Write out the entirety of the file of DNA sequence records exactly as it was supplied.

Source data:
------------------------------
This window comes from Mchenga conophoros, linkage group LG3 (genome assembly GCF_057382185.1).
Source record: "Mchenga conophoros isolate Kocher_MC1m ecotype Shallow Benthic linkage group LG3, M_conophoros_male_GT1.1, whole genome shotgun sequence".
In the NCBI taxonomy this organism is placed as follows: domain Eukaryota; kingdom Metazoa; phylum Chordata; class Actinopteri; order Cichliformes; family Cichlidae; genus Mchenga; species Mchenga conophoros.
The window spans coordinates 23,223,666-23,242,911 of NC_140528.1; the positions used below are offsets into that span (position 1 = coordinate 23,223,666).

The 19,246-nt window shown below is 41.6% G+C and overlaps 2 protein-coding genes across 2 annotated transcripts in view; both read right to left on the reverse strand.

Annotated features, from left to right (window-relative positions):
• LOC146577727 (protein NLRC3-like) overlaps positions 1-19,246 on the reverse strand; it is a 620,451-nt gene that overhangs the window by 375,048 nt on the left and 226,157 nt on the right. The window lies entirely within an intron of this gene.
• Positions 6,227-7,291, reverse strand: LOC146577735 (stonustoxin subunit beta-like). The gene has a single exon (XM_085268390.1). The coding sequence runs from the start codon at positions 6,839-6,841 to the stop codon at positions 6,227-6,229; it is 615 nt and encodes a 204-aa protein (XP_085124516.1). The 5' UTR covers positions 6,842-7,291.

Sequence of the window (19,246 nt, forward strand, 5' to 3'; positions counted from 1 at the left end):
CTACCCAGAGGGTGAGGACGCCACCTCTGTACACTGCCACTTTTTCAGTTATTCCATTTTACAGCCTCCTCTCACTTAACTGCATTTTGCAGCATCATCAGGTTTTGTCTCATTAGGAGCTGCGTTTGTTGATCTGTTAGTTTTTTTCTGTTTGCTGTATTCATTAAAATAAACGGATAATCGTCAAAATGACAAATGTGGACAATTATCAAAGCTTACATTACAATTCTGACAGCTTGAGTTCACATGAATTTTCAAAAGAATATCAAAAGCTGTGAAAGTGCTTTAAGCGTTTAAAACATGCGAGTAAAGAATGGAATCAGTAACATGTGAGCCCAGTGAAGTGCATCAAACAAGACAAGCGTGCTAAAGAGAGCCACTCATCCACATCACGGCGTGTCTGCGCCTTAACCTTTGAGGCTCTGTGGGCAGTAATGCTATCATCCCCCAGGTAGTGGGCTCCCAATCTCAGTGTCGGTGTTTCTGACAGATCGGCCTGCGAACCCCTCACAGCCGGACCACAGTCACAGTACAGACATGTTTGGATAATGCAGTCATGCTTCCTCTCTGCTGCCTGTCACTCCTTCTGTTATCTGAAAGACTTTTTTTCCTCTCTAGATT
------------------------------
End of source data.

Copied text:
This window comes from Mchenga conophoros, linkage group LG3 (genome assembly GCF_057382185.1).
Source record: "Mchenga conophoros isolate Kocher_MC1m ecotype Shallow Benthic linkage group LG3, M_conophoros_male_GT1.1, whole genome shotgun sequence".
In the NCBI taxonomy this organism is placed as follows: domain Eukaryota; kingdom Metazoa; phylum Chordata; class Actinopteri; order Cichliformes; family Cichlidae; genus Mchenga; species Mchenga conophoros.
The window spans coordinates 23,223,666-23,242,911 of NC_140528.1; the positions used below are offsets into that span (position 1 = coordinate 23,223,666).

The 19,246-nt window shown below is 41.6% G+C and overlaps 2 protein-coding genes across 2 annotated transcripts in view; both read right to left on the reverse strand.

Annotated features, from left to right (window-relative positions):
• LOC146577727 (protein NLRC3-like) overlaps positions 1-19,246 on the reverse strand; it is a 620,451-nt gene that overhangs the window by 375,048 nt on the left and 226,157 nt on the right. The window lies entirely within an intron of this gene.
• Positions 6,227-7,291, reverse strand: LOC146577735 (stonustoxin subunit beta-like). The gene has a single exon (XM_085268390.1). The coding sequence runs from the start codon at positions 6,839-6,841 to the stop codon at positions 6,227-6,229; it is 615 nt and encodes a 204-aa protein (XP_085124516.1). The 5' UTR covers positions 6,842-7,291.

Sequence of the window (19,246 nt, forward strand, 5' to 3'; positions counted from 1 at the left end):
CTACCCAGAGGGTGAGGACGCCACCTCTGTACACTGCCACTTTTTCAGTTATTCCATTTTACAGCCTCCTCTCACTTAACTGCATTTTGCAGCATCATCAGGTTTTGTCTCATTAGGAGCTGCGTTTGTTGATCTGTTAGTTTTTTTCTGTTTGCTGTATTCATTAAAATAAACGGATAATCGTCAAAATGACAAATGTGGACAATTATCAAAGCTTACATTACAATTCTGACAGCTTGAGTTCACATGAATTTTCAAAAGAATATCAAAAGCTGTGAAAGTGCTTTAAGCGTTTAAAACATGCGAGTAAAGAATGGAATCAGTAACATGTGAGCCCAGTGAAGTGCATCAAACAAGACAAGCGTGCTAAAGAGAGCCACTCATCCACATCACGGCGTGTCTGCGCCTTAACCTTTGAGGCTCTGTGGGCAGTAATGCTATCATCCCCCAGGTAGTGGGCTCCCAATCTCAGTGTCGGTGTTTCTGACAGATCGGCCTGCGAACCCCTCACAGCCGGACCACAGTCACAGTACAGACATGTTTGGATAATGCAGTCATGCTTCCTCTCTGCTGCCTGTCACTCCTTCTGTTATCTGAAAGACTTTTTTTCCTCTCTAGATT